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U.S. 95 Gets Too Busy To Cross Businesses Balk As State Considers Blocking Median To Prevent Left Turns Onto Highway

It’s a merchant’s dream and a driver’s nightmare. Lots of cars, and more coming.

What’s also coming to U.S. Highway 95, Coeur d’Alene’s main north-south road, is gridlock. But city government and business leaders are balking at one of the proposed solutions to the snarls - ending left turns at five intersections.

The dimensions of the problem look like this. Between 1992 and 1994, the number of cars traveling through the intersection of U.S. Highway 95 and Appleway went from 25,000 a day to 32,000 a day. The load for U.S. 95 itself peaks at 45,000 cars a day in August.

The Idaho Department of Transportation expects those numbers to grow by an average of 8 percent a year during the next six to 10 years, said Jim Armitage, North Idaho’s traffic superintendent.

The traffic load, combined with an increasing number of accidents involving drivers making left turns from side streets onto U.S. 95, caught the attention of the Transportation Department. This fall, it started talking about the possibility of closing the median strip at five intersections. That would put an end to left turns where U.S. 95 intersects Haycraft Avenue, Cherry Lane, Bosanko, Wilbur Avenue and Aqua Avenue.

Concerned Businesses of North Idaho and the City Council immediately cried foul. Holiday Gas Co., a Minnesota-based operation, complained to the council because it is planning a gas station at Haycraft and U.S. 95. Existing businesses also trooped to a recent council meeting to join the anti-closure crowd.

“We need some justification for the community,” Coeur d’Alene Mayor Al Hassell said. “We don’t know if the solution will reduce the accident rates.”

Businesses put up part of the money for turn lanes on U.S. 95 at Bosanko in return for going along with the closure of the intersection at Sunset Lane. So it would seem wrong to turn around and close Bosanko now, Hassell said.

Pat Raffee, executive director of Concerned Businesses, said it’s unfair because “businesses select locations along that corridor especially to draw traffic to their facilities.” Decisions to close the intersections shouldn’t be made without careful study and public hearings, she said.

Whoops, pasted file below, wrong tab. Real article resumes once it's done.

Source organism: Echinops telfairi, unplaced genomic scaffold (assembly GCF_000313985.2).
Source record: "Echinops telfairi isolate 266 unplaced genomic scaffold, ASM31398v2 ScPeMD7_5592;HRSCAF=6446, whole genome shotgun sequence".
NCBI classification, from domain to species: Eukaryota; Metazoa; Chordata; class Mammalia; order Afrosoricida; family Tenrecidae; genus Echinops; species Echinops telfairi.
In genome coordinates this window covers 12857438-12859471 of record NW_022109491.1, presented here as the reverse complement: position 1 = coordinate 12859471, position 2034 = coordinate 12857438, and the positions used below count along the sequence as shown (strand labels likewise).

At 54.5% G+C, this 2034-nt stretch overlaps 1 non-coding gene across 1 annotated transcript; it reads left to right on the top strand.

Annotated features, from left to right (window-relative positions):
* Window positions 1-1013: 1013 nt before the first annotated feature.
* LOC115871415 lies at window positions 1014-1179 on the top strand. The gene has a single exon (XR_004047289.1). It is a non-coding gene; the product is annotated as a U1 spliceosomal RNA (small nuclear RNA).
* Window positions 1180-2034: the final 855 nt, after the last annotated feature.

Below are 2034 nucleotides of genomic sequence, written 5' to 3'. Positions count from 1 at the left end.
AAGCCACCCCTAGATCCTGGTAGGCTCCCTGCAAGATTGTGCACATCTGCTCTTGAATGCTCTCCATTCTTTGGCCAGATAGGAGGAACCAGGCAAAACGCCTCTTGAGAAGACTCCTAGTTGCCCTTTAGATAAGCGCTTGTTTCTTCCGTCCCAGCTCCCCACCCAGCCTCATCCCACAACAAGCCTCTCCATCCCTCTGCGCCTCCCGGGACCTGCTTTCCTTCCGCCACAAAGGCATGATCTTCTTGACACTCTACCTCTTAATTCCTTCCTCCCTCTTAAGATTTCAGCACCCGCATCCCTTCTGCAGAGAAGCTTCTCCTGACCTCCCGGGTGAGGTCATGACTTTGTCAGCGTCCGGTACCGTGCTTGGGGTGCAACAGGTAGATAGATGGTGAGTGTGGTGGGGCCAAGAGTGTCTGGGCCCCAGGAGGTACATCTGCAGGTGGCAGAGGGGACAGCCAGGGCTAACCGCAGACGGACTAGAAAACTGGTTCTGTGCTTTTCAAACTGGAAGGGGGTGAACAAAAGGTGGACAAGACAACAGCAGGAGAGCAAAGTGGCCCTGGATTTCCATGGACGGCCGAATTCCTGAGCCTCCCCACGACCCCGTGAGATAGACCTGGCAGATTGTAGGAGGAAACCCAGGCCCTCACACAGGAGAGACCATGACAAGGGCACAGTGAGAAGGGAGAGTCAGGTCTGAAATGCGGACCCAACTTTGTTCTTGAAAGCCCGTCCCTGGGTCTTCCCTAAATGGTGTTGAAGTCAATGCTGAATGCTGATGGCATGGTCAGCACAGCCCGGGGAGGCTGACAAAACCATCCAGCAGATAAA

The Transportation Department is planning public hearings during the next few months. But no amount of input is likely to change reality.

U.S. 95 is getting plugged. With new banks, restaurants and grocery stores going up along the road, traffic problems will only get worse. The intersections in question are becoming more dangerous. At Bosanko, accidents jumped from one in 1994 to five so far this year.

Haycraft, just north of Appleway, is number one on the proposed closure list. That intersection had 12 accidents in 1994, and had seven by August of this year, said Tom Baker, district engineer for the Transportation Department’s North Idaho region. “There are more injury-type accidents than we would have at a typical intersection and they are more serious,” he said.

At Haycraft, most of the accidents occur when drivers turn left off that street onto U.S. 95. “They have to go all the way across the (highway) lanes - and have greater exposure,” Baker said.

In addition, as the traffic increases, drivers start taking more chances, he said.

There are 12 traffic lights on U.S. 95 between the Spokane River and Hayden - and there’s the potential for 20 more. The Transportation Department figures no one wants to deal with 30 traffic lights. So it proposed closing the median strips as one alternative for dealing with the traffic load, Baker said.

Doing nothing isn’t an alternative.

“We have a window of, in my opinion, six to 10 years to get something done,” said Transportation’s Armitage. “If we don’t, there will be severe problems.”

, DataTimes ILLUSTRATION: Color photo Graphic: Map of proposed intersection closures


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